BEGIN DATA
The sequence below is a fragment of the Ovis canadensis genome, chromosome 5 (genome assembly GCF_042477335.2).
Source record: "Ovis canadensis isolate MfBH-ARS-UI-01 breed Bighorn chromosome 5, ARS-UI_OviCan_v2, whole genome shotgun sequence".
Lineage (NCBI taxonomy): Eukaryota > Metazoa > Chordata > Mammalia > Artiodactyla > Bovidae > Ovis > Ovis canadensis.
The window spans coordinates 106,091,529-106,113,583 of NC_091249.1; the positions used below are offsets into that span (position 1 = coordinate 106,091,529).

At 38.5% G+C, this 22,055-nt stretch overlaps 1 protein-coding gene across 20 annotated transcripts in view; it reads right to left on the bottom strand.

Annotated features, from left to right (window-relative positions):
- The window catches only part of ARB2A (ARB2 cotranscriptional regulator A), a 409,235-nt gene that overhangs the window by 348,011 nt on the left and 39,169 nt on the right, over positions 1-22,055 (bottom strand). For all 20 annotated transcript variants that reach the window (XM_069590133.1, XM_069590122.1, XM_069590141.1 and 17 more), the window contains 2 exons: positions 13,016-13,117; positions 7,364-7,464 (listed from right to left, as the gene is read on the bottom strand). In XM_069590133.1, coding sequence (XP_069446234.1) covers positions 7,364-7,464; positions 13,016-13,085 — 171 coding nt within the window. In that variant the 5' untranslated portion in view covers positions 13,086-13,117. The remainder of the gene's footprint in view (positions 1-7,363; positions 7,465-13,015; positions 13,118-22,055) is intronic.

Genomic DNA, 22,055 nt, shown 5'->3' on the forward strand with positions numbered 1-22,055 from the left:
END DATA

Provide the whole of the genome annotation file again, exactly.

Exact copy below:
The sequence below is a fragment of the Ovis canadensis genome, chromosome 5 (genome assembly GCF_042477335.2).
Source record: "Ovis canadensis isolate MfBH-ARS-UI-01 breed Bighorn chromosome 5, ARS-UI_OviCan_v2, whole genome shotgun sequence".
Lineage (NCBI taxonomy): Eukaryota > Metazoa > Chordata > Mammalia > Artiodactyla > Bovidae > Ovis > Ovis canadensis.
The window spans coordinates 106,091,529-106,113,583 of NC_091249.1; the positions used below are offsets into that span (position 1 = coordinate 106,091,529).

At 38.5% G+C, this 22,055-nt stretch overlaps 1 protein-coding gene across 20 annotated transcripts in view; it reads right to left on the bottom strand.

Annotated features, from left to right (window-relative positions):
- The window catches only part of ARB2A (ARB2 cotranscriptional regulator A), a 409,235-nt gene that overhangs the window by 348,011 nt on the left and 39,169 nt on the right, over positions 1-22,055 (bottom strand). For all 20 annotated transcript variants that reach the window (XM_069590133.1, XM_069590122.1, XM_069590141.1 and 17 more), the window contains 2 exons: positions 13,016-13,117; positions 7,364-7,464 (listed from right to left, as the gene is read on the bottom strand). In XM_069590133.1, coding sequence (XP_069446234.1) covers positions 7,364-7,464; positions 13,016-13,085 — 171 coding nt within the window. In that variant the 5' untranslated portion in view covers positions 13,086-13,117. The remainder of the gene's footprint in view (positions 1-7,363; positions 7,465-13,015; positions 13,118-22,055) is intronic.

Genomic DNA, 22,055 nt, shown 5'->3' on the forward strand with positions numbered 1-22,055 from the left: